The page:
if (index == len) {

len++;

}

}

return len;

}

public static void main(String[] args) {

int[][] envelopes = {{5, 4}, {6, 4}, {6, 7}, {2, 3}};

System.out.println("Maximum number of envelopes: " + maxEnvelopes(envelopes));

}

}

Output:

Maximum number of envelopes: 3

Time Complexity

The sorting step takes O(n log n) time, where 'n' is the number of envelopes. The binary search simulation step takes O(n log n) time. The overall time complexity is dominated by the sorting step and is O(n log n).

Space Complexity

The space complexity is O(n) due to the additional arrays used: The envelopeObjects array of Envelope objects is O(n). The tails array used for binary search simulation is O(n). The sorting process may be considered as in-place, so it doesn't contribute to additional space complexity. The overall space complexity is O(n).

## Approach 3: Using TreeMap

The approach using TreeMap for solving the Russian Doll Envelopes problem is based on leveraging the TreeMap data structure to efficiently track the heights encountered during traversal of the sorted envelopes. TreeMap is a Red-Black tree-based implementation of the NavigableMap interface in Java, providing sorted key-value mappings.

### Algorithm

Step 1: Sort the envelopes based on width in ascending order. If two envelopes have the same width, sort them in descending order of height. This sorting step is essential for ensuring that envelopes are processed in the correct order.

Step 2: Initialize a TreeMap named heightMap to keep track of heights encountered during traversal. The TreeMap should use integers as keys (representing heights) and integers as values (representing the count of envelopes with that height).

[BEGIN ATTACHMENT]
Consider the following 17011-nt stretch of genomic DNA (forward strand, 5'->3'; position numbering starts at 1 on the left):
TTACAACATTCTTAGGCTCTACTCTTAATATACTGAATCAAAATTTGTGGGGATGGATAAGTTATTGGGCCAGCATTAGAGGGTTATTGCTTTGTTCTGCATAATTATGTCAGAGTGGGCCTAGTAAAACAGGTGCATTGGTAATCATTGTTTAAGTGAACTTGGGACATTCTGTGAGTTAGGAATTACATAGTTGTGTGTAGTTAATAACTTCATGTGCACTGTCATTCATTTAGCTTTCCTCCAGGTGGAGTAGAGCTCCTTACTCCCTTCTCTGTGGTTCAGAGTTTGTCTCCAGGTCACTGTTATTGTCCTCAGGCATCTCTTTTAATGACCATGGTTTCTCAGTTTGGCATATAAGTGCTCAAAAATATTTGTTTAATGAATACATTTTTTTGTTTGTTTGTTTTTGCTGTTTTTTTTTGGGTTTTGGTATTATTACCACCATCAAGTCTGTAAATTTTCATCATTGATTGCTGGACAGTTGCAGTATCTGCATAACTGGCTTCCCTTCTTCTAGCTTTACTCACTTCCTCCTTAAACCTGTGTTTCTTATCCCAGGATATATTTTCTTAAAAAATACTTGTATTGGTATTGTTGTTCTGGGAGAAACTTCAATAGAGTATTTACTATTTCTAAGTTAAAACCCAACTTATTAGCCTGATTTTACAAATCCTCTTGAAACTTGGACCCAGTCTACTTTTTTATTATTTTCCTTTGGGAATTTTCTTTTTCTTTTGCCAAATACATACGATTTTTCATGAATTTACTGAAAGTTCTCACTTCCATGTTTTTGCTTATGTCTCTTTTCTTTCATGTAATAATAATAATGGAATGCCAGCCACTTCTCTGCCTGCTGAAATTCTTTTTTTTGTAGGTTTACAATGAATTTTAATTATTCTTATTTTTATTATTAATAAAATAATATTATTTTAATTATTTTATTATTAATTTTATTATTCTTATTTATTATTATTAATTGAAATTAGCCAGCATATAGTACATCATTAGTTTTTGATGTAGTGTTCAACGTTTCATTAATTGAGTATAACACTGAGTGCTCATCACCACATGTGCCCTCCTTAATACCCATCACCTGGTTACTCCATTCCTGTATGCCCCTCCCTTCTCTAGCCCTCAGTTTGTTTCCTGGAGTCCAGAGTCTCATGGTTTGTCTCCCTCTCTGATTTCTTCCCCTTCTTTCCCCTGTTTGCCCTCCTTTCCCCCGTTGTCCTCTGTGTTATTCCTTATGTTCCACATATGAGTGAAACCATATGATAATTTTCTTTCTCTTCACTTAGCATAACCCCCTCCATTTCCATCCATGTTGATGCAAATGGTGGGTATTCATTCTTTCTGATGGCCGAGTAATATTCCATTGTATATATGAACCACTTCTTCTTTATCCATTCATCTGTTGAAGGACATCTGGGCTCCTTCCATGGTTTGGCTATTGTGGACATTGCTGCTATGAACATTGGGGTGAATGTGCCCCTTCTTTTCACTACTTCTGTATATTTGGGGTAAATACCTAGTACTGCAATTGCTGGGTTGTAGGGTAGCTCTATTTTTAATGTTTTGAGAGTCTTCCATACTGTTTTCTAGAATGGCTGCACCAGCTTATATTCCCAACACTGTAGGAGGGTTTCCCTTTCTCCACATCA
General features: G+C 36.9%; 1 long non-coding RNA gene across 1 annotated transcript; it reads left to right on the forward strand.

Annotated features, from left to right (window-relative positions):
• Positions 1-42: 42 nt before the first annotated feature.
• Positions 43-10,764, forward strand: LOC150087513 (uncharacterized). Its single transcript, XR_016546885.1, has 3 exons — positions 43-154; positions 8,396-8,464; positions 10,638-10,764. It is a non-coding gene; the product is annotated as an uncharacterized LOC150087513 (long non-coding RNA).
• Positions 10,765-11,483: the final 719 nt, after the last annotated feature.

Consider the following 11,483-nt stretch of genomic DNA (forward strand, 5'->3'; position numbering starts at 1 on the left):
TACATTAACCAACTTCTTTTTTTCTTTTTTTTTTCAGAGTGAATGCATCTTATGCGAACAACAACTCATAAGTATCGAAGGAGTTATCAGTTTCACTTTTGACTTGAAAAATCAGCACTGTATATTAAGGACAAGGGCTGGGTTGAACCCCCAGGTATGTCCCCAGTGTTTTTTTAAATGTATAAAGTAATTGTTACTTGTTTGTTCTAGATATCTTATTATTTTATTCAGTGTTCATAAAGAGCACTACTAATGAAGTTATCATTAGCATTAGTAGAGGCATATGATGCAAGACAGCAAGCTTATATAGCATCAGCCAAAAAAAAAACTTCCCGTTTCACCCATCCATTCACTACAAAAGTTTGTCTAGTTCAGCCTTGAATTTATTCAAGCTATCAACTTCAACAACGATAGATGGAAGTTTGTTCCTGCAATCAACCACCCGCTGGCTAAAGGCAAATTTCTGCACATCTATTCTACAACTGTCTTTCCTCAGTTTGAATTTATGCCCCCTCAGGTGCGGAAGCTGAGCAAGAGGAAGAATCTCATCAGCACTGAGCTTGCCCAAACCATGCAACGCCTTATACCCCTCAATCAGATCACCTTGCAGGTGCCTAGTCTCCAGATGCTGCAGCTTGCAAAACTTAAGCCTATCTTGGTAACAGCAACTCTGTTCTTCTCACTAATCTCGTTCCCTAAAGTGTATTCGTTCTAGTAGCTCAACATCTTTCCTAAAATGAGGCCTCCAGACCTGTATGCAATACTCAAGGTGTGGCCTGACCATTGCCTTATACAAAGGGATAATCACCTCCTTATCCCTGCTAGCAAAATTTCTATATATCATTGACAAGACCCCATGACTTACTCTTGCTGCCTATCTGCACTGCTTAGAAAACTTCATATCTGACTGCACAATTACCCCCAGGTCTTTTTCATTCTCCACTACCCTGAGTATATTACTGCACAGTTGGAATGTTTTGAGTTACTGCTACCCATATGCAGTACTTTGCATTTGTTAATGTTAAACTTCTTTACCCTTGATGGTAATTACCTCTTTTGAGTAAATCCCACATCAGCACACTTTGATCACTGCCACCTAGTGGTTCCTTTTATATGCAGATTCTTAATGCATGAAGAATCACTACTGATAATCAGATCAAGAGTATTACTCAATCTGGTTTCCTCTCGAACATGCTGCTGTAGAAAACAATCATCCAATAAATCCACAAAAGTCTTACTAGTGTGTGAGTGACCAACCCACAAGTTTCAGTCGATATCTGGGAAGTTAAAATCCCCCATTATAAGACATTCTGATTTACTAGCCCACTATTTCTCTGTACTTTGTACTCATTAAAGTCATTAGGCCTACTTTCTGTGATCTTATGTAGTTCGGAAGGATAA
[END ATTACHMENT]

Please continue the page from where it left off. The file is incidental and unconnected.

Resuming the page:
Step 3: Traverse Sorted Envelopes: Iterate through the sorted envelopes array. For each envelope at index i, get the height of the current envelope (envelopes[i][1]).

Step 4: Use lowerKey(currentHeight) to find the greatest height strictly less than the current envelope's height in heightMap.

Step 5: If a lower height is found, update the count of the current envelope's height in heightMap. The updated count should be the maximum of the current count and the count of the lower height plus one.

Step 6: If no lower height is found, add an entry for the current envelope's height to heightMap with a count of 1.

Step 7: The size of the heightMap at the end represents the maximum number of envelopes that can be nested. Return this maximum count as the result.

Filename: RussianDollEnvelopes2.java

import java.util.Arrays;

import java.util.TreeMap;

public class RussianDollEnvelopes {

public static int maxEnvelopes(int[][] envelopes) {

if (envelopes == null || envelopes.length == 0) {

return 0;

}

int n = envelopes.length;

Arrays.sort(envelopes, (a, b) -> a[0] == b[0] ? b[1] - a[1] : a[0] - b[0]);

TreeMap<Integer, Integer> heightMap = new TreeMap<>();

heightMap.put(envelopes[0][1], 1);

for (int i = 1; i < n; i++) {

int currentHeight = envelopes[i][1];

Integer lowerHeight = heightMap.lowerKey(currentHeight);

if (lowerHeight != null) {

int currentCount = heightMap.getOrDefault(currentHeight, 0);

int lowerCount = heightMap.get(lowerHeight);

heightMap.put(currentHeight, Math.max(currentCount, lowerCount + 1));

} else {

heightMap.put(currentHeight, heightMap.getOrDefault(currentHeight, 0) + 1);

}

}

return heightMap.values().stream().mapToInt(Integer::intValue).max().orElse(0);

}

public static void main(String[] args) {